Archival Principles and Practice: A Guide for Archives Managementby Jeannette White Ford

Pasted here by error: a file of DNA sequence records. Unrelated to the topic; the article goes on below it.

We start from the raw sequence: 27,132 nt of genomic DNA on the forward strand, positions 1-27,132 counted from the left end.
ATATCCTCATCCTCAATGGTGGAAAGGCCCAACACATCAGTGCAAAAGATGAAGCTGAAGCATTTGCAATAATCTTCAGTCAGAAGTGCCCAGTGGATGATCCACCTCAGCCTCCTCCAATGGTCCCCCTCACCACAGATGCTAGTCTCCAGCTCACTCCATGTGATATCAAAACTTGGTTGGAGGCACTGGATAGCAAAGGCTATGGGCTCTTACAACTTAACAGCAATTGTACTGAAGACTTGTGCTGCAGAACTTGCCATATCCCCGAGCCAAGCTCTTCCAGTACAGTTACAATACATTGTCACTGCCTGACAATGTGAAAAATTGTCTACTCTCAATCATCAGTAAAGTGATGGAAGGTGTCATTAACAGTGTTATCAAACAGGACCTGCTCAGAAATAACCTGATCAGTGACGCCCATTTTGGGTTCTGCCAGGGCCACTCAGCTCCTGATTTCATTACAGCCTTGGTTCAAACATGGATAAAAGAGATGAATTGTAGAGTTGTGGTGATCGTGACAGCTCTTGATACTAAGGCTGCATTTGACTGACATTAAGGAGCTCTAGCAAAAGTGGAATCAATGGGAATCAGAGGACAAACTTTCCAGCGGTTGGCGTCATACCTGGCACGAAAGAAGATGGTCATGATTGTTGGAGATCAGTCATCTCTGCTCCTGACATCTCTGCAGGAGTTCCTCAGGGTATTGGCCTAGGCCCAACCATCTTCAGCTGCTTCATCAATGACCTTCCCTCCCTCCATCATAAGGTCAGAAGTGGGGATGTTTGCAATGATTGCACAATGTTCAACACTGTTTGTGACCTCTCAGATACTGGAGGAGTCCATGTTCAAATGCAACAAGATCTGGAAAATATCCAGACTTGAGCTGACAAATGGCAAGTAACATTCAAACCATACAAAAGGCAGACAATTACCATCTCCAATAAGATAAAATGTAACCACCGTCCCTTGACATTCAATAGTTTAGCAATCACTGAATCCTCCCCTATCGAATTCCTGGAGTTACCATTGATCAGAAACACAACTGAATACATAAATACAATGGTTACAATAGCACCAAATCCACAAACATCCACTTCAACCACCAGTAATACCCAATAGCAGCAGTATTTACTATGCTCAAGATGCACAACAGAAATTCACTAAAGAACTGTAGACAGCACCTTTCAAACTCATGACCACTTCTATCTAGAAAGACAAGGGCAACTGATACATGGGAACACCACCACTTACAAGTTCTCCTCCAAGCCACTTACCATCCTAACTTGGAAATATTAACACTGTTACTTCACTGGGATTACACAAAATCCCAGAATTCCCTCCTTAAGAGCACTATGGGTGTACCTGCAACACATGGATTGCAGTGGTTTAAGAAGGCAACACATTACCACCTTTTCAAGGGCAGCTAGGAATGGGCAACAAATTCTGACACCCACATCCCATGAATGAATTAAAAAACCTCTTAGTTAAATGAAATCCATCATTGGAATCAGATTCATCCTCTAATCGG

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<ul><li><p>Archival Principles and Practice: A Guide for Archives Management by Jeannette White FordReview by: Carole Elizabeth NowickeThe Library Quarterly, Vol. 61, No. 1 (Jan., 1991), p. 125Published by: The University of Chicago PressStable URL: .Accessed: 12/06/2014 16:22</p><p>Your use of the JSTOR archive indicates your acceptance of the Terms &amp; Conditions of Use, available at .</p><p> .JSTOR is a not-for-profit service that helps scholars, researchers, and students discover, use, and build upon a wide range ofcontent in a trusted digital archive. We use information technology and tools to increase productivity and facilitate new formsof scholarship. For more information about JSTOR, please contact</p><p> .</p><p>The University of Chicago Press is collaborating with JSTOR to digitize, preserve and extend access to TheLibrary Quarterly.</p><p> </p><p>This content downloaded from on Thu, 12 Jun 2014 16:22:13 PMAll use subject to JSTOR Terms and Conditions</p><p></p></li><li><p>SHORTER NOTICES 125 </p><p>Archival Principles and Practice: A Guide for Archives Management. By Jeannette White Ford. Jefferson, N.C.: McFarland, 1990. Pp. vi+ 154. $12-95 (paper). ISBN 0-89950-480-9. </p><p>Rather than a manual of archival practice and management, as its title sug- gests, this book is an illustrated table of contents, comprising poorly drawn cartoons with crude hand-lettered captions, repeated at the end of the volume in nine pages. </p><p>The publisher's advertisement states that the book clearly covers "appraisal, arrangement, description, preservation, reference service." Preservation is de- fined as "Preventing the DETERIORATION of ARCHIVAL MATERIAL" (pp. 1 18-20). Specific techniques of preservation are neglected in favor of a drawing of "Goob Ruleberg's Ideal Archives," which includes a fan for humidity control, a leaking sprinkler system for fire prevention, a rat trap for vermin manage- ment, a flyswatter for insects, etc., ad nauseam (pp. 124-25). </p><p>The records management section is particularly dangerous in its discussion of appraisal and disposition decisions. Ford suggests, "Keep statistical or special samples. Example: I of 100, A's and B's, Jan. Records" (p. 65). One can well imagine the problems for the records manager who has disposed of all but the "January records" when information about a previous fiscal year is needed. Ford states that "Some Records Really are JUNK," and lists transportation requests, check stubs, bills of lading, time charts, and receipts for inclusion in this category (p. 64). She fails to mention legal requirements for keeping such records for certain periods of time. </p><p>Readers wishing manuals of basic archival principles would do well to pur- chase publications from the Society of American Archivist's Basic Manual Series, or any of the works of T. R. Schellenberg.-Carole Elizabeth Nowicke, School of Library and Information Science, Indiana University </p><p>The Printed Book in Amenrca. By Joseph Blumenthal. Hanover, N.H.: University Press of New England, 1989. Pp. xvi+ 250. $50.00 (cloth); $24.95 (paper). ISBN 0-87451-485-1 (cloth); 0-87451-480-0 (paper). </p><p>Joseph Blumenthal's The Printed Book in America, first published in 1977 by David R. Godine (see Library Quarterly 48 11978]: 321-22, for Greer Allen's review of that first printing), is now superbly reprinted by Meriden-Stinehour. Blumenthal's history is not of the traditional kind, and, in fact, the title is some- what misleading. This is not a history of printing in America, but rather it is a series of biographical pieces on major fine press printers, designers, and publish- ers. Though it begins with the introduction of printing to New England in 1638, with Stephen Daye and the Bay Psalm Book, and then quickly progresses to the second half of the nineteenth century, this introductory material is hardly re- lated to the true subject matter of the book. The book really begins with a consideration of a series of printers and designers who were influenced by William Morris and the arts and crafts movement at the end of the nineteenth century, such men as Daniel Berkeley Updike, Bruce Rogers, Frederic W. Goudy, William Addison Dwiggins, John Henry Nash, and others. For the next generation, he concentrates on Elmer Adler, Victor Hammer, and the Grab- horns. Finally, for his own generation, and indeed the following genera- tion-now mature-he briefly surveys the regional centers of fine printing, including such figures as Roderick Stinehour, Leonard Baskin, Claire Van Viiet, </p><p>This content downloaded from on Thu, 12 Jun 2014 16:22:13 PMAll use subject to JSTOR Terms and Conditions</p><p></p><p>Article Contentsp. 125</p><p>Issue Table of ContentsThe Library Quarterly: Information, Community, Policy, Vol. 61, No. 1 (Jan., 1991), pp. 1-132Front Matter [pp. 85-86]The French Cataloging Code of 1791: A Translation [pp. 1-14]A Critical Inquiry into Librarianship: Applications of the "New Sociology of Education" [pp. 15-40]Research Notes: Resources for Scholars: Four Library and Information Science Collections: Part 2: Columbia University and American Library AssociationResearch Resources in Library Science and Related Fields at Columbia University Libraries [pp. 41-52]Headquarters Library, American Library Association [pp. 53-60]</p><p>The Collection and Use of Information by Some American Historians: A Study of Motives and Methods [pp. 61-82]The Cover Design [pp. 83-84]ReviewsReview: untitled [pp. 87-88]Review: untitled [pp. 88-90]Review: untitled [pp. 90-93]Review: untitled [pp. 93-95]Review: untitled [pp. 95-97]Review: untitled [pp. 97-98]Review: untitled [pp. 98-99]Review: untitled [pp. 99-100]Review: untitled [pp. 101-102]Review: untitled [pp. 102-104]Review: untitled [pp. 104-105]Review: untitled [pp. 106-107]Review: untitled [pp. 107-109]Review: untitled [pp. 109-110]Review: untitled [pp. 110-112]Review: untitled [pp. 112-114]Review: untitled [pp. 114-115]Review: untitled [pp. 116-117]Review: untitled [pp. 117-118]Review: untitled [pp. 119-120]</p><p>Shorter NoticesReview: untitled [p. 121]Review: untitled [pp. 121-122]Review: untitled [pp. 122-123]Review: untitled [pp. 123-124]Review: untitled [p. 124]Review: untitled [p. 125]Review: untitled [pp. 125-126]</p><p>Correspondence [p. 127]Books Received [pp. 128-131]Back Matter [pp. 132-132]</p></li></ul>